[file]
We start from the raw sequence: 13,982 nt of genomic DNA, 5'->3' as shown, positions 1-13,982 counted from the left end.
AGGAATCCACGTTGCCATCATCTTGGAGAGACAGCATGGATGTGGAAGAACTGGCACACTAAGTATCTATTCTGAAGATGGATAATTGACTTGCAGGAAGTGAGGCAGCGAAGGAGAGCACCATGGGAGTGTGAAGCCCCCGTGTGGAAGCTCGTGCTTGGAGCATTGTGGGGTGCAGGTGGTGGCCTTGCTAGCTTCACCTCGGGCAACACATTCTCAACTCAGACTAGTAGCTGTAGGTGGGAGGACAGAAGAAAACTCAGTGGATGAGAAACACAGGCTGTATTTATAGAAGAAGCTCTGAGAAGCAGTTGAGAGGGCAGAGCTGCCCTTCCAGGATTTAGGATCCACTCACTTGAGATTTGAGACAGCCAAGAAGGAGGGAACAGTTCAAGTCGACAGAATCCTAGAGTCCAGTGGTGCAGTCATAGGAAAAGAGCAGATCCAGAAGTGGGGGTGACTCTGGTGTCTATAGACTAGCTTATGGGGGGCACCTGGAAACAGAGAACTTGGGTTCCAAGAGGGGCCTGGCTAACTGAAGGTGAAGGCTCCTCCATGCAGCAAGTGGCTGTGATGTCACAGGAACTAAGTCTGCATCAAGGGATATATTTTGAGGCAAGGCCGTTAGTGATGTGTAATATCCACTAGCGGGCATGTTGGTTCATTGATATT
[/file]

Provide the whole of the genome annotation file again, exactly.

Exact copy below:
We start from the raw sequence: 13,982 nt of genomic DNA, 5'->3' as shown, positions 1-13,982 counted from the left end.
AGGAATCCACGTTGCCATCATCTTGGAGAGACAGCATGGATGTGGAAGAACTGGCACACTAAGTATCTATTCTGAAGATGGATAATTGACTTGCAGGAAGTGAGGCAGCGAAGGAGAGCACCATGGGAGTGTGAAGCCCCCGTGTGGAAGCTCGTGCTTGGAGCATTGTGGGGTGCAGGTGGTGGCCTTGCTAGCTTCACCTCGGGCAACACATTCTCAACTCAGACTAGTAGCTGTAGGTGGGAGGACAGAAGAAAACTCAGTGGATGAGAAACACAGGCTGTATTTATAGAAGAAGCTCTGAGAAGCAGTTGAGAGGGCAGAGCTGCCCTTCCAGGATTTAGGATCCACTCACTTGAGATTTGAGACAGCCAAGAAGGAGGGAACAGTTCAAGTCGACAGAATCCTAGAGTCCAGTGGTGCAGTCATAGGAAAAGAGCAGATCCAGAAGTGGGGGTGACTCTGGTGTCTATAGACTAGCTTATGGGGGGCACCTGGAAACAGAGAACTTGGGTTCCAAGAGGGGCCTGGCTAACTGAAGGTGAAGGCTCCTCCATGCAGCAAGTGGCTGTGATGTCACAGGAACTAAGTCTGCATCAAGGGATATATTTTGAGGCAAGGCCGTTAGTGATGTGTAATATCCACTAGCGGGCATGTTGGTTCATTGATATT